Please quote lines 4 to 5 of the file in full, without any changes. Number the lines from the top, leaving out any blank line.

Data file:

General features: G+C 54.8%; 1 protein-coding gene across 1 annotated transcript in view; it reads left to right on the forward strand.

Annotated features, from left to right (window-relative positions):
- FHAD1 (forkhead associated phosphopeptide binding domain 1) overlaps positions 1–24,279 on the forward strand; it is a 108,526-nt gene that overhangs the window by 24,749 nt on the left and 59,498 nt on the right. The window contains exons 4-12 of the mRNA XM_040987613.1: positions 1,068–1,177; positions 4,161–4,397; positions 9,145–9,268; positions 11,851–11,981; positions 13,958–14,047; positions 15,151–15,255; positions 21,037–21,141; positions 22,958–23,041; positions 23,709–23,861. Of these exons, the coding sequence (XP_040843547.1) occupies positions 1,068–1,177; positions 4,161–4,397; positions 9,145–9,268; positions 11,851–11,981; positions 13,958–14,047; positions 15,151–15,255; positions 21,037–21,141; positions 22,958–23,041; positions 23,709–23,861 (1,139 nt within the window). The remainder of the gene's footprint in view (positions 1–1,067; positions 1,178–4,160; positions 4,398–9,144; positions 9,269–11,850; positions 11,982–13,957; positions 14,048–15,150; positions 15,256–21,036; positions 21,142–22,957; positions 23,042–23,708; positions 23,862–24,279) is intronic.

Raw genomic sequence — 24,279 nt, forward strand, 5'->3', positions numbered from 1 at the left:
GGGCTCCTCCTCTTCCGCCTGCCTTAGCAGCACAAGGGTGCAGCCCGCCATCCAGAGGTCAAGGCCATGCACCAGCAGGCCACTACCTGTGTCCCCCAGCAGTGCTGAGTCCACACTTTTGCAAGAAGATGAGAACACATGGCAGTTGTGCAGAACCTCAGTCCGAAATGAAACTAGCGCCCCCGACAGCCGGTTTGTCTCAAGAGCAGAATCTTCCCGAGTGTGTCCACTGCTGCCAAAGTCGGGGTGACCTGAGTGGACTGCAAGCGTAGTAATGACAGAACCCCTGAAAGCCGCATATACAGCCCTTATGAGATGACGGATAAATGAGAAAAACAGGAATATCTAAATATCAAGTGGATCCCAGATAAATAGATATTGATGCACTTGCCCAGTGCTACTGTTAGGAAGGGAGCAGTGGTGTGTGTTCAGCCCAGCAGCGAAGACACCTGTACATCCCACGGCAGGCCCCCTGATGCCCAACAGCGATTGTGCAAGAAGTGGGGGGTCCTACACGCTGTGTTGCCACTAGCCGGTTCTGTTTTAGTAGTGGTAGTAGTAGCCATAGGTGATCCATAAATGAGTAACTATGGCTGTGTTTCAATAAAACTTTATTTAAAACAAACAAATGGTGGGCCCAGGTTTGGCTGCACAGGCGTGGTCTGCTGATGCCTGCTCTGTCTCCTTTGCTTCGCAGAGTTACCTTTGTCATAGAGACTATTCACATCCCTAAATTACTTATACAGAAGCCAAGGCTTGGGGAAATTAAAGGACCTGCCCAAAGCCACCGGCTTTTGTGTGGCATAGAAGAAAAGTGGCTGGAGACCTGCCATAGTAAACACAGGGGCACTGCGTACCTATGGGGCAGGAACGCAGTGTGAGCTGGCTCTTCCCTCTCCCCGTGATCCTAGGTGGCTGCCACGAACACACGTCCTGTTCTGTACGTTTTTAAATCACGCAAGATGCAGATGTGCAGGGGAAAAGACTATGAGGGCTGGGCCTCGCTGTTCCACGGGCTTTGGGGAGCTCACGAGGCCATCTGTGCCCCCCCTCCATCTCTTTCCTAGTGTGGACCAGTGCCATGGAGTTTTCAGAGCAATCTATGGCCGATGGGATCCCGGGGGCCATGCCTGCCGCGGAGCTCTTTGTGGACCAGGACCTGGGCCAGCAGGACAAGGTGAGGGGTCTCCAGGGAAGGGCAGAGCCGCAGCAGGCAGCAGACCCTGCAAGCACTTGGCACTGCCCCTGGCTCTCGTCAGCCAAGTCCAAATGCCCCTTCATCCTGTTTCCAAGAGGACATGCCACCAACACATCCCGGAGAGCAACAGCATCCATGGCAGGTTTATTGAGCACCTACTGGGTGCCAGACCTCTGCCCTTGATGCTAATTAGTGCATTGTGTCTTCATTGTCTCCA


Raw genomic sequence — 24,279 nt, forward strand, 5'->3', positions numbered from 1 at the left:
GGGCTCCTCCTCTTCCGCCTGCCTTAGCAGCACAAGGGTGCAGCCCGCCATCCAGAGGTCAAGGCCATGCACCAGCAGGCCACTACCTGTGTCCCCCAGCAGTGCTGAGTCCACACTTTTGCAAGAAGATGAGAACACATGGCAGTTGTGCAGAACCTCAGTCCGAAATGAAACTAGCGCCCCCGACAGCCGGTTTGTCTCAAGAGCAGAATCTTCCCGAGTGTGTCCACTGCTGCCAAAGTCGGGGTGACCTGAGTGGACTGCAAGCGTAGTAATGACAGAACCCCTGAAAGCCGCATATACAGCCCTTATGAGATGACGGATAAATGAGAAAAACAGGAATATCTAAATATCAAGTGGATCCCAGATAAATAGATATTGATGCACTTGCCCAGTGCTACTGTTAGGAAGGGAGCAGTGGTGTGTGTTCAGCCCAGCAGCGAAGACACCTGTACATCCCACGGCAGGCCCCCTGATGCCCAACAGCGATTGTGCAAGAAGTGGGGGGTCCTACACGCTGTGTTGCCACTAGCCGGTTCTGTTTTAGTAGTGGTAGTAGTAGCCATAGGTGATCCATAAATGAGTAACTATGGCTGTGTTTCAATAAAACTTTATTTAAAACAAACAAATGGTGGGCCCAGGTTTGGCTGCACAGGCGTGGTCTGCTGATGCCTGCTCTGTCTCCTTTGCTTCGCAGAGTTACCTTTGTCATAGAGACTATTCACATCCCTAAATTACTTATACAGAAGCCAAGGCTTGGGGAAATTAAAGGACCTGCCCAAAGCCACCGGCTTTTGTGTGGCATAGAAGAAAAGTGGCTGGAGACCTGCCATAGTAAACACAGGGGCACTGCGTACCTATGGGGCAGGAACGCAGTGTGAGCTGGCTCTTCCCTCTCCCCGTGATCCTAGGTGGCTGCCACGAACACACGTCCTGTTCTGTACGTTTTTAAATCACGCAAGATGCAGATGTGCAGGGGAAAAGACTATGAGGGCTGGGCCTCGCTGTTCCACGGGCTTTGGGGAGCTCACGAGGCCATCTGTGCCCCCCCTCCATCTCTTTCCTAGTGTGGACCAGTGCCATGGAGTTTTCAGAGCAATCTATGGCCGATGGGATCCCGGGGGCCATGCCTGCCGCGGAGCTCTTTGTGGACCAGGACCTGGGCCAGCAGGACAAGGTGAGGGGTCTCCAGGGAAGGGCAGAGCCGCAGCAGGCAGCAGACCCTGCAAGCACTTGGCACTGCCCCTGGCTCTCGTCAGCCAAGTCCAAATGCCCCTTCATCCTGTTTCCAAGAGGACATGCCACCAACACATCCCGGAGAGCAACAGCATCCATGGCAGGTTTATTGAGCACCTACTGGGTGCCAGACCTCTGCCCTTGATGCTAATTAGTGCATTGTGTCTTCATTGTCTCCA